I read an interesting article in the New York Times, about how people always remember and honor dance legends when watching an adapted modern piece from a classic one. It is acceptable to reflect in the past and compare it with the future. But nowadays, it is also necessary to have an open mind to accept and comprehend modern adaptations from classic ones, surrendering the thought that the legend (e.g. Anna Pavlova) will be the greatest always.
A worst case would be, if young dancers of today would perform a classic piece without recognizing the great dancer who transformed that same dance number into an enduring and beautiful memory for all dance lovers. As the author of the article says, “the best lies behind us, as if dance were an inevitable march on perfection.”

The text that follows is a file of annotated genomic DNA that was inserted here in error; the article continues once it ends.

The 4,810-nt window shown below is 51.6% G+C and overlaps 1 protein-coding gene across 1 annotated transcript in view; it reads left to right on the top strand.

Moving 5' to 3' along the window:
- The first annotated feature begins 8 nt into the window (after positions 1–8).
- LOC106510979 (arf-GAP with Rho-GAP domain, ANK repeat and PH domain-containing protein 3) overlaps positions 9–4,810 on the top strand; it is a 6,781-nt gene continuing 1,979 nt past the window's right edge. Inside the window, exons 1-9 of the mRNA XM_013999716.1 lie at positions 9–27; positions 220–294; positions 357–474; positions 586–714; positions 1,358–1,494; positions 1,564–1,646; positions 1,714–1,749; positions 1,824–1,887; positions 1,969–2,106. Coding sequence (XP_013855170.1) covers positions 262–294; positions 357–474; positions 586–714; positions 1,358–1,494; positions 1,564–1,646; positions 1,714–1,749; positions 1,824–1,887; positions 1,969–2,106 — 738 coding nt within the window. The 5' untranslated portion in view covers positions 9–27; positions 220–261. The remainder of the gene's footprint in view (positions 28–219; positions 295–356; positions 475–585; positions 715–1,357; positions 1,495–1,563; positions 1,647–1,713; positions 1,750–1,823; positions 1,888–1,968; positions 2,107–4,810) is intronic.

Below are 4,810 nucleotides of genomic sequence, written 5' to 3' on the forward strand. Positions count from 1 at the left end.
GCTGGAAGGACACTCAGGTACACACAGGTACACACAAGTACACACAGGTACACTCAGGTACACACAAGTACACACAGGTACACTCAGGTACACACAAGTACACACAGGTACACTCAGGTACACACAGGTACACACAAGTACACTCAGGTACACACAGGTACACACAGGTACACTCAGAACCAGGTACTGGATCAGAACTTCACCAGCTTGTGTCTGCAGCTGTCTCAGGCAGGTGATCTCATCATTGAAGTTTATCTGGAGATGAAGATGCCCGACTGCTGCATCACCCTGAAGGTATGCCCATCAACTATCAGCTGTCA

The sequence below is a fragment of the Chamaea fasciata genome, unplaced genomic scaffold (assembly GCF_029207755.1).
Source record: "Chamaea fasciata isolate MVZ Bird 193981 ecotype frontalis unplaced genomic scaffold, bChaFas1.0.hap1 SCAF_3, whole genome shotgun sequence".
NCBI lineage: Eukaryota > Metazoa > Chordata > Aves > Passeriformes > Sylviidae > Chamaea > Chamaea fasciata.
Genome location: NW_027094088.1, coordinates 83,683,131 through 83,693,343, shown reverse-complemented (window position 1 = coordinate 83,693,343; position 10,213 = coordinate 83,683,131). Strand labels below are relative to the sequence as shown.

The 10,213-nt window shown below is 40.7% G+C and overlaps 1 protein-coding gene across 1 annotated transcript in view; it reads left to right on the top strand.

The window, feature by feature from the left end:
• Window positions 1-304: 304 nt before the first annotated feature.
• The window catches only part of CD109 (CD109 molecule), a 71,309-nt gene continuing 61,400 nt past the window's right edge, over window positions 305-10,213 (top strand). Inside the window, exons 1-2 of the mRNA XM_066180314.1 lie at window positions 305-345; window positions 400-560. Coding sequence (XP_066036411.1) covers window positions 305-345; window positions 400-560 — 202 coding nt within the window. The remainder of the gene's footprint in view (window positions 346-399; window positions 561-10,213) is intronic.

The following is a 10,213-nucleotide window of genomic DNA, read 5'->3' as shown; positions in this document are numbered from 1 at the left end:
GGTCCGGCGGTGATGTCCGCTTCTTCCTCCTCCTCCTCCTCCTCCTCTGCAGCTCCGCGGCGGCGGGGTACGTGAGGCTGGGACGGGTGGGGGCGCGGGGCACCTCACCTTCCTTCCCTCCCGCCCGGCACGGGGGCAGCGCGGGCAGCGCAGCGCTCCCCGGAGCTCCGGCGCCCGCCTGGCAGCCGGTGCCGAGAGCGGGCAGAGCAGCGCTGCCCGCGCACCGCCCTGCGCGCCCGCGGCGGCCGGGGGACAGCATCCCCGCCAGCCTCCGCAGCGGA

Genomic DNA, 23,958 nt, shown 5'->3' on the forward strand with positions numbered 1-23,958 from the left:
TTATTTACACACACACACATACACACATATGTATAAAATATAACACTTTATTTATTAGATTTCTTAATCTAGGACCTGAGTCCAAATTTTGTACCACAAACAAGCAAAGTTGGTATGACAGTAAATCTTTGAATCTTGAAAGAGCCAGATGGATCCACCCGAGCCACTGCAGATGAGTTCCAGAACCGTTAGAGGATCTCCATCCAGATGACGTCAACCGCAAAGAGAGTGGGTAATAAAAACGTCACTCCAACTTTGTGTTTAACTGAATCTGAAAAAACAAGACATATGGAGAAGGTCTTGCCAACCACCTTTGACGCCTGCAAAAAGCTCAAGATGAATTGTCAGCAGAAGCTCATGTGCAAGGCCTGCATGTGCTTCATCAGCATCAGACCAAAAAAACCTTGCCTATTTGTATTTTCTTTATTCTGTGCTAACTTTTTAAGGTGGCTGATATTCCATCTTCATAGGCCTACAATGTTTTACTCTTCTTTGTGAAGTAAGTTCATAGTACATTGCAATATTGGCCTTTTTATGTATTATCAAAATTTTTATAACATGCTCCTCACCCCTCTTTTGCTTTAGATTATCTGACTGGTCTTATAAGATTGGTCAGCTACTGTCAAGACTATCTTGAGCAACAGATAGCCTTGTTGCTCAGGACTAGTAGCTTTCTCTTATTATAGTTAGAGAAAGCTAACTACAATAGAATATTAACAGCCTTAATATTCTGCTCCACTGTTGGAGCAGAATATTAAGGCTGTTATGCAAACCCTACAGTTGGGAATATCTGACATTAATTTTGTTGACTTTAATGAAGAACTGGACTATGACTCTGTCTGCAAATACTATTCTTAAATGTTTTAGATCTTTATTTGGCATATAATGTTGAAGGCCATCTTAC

For me is not only perfection but inspiration, as well. The inspiration young dancers have to create and adapt attractive classic dance numbers into one of their own.
Maybe the fact of dance being ephemeral is in its nature, as the author states. And maybe a memory from the past will always come back to our heads when watching a famous dance number. But I don’t believe that this art “rests on ephemeral memory and fragile faith.”
Instead, I do believe inspiration brings us memories that would always be remembered, like any brilliant dancer when performing a classic piece.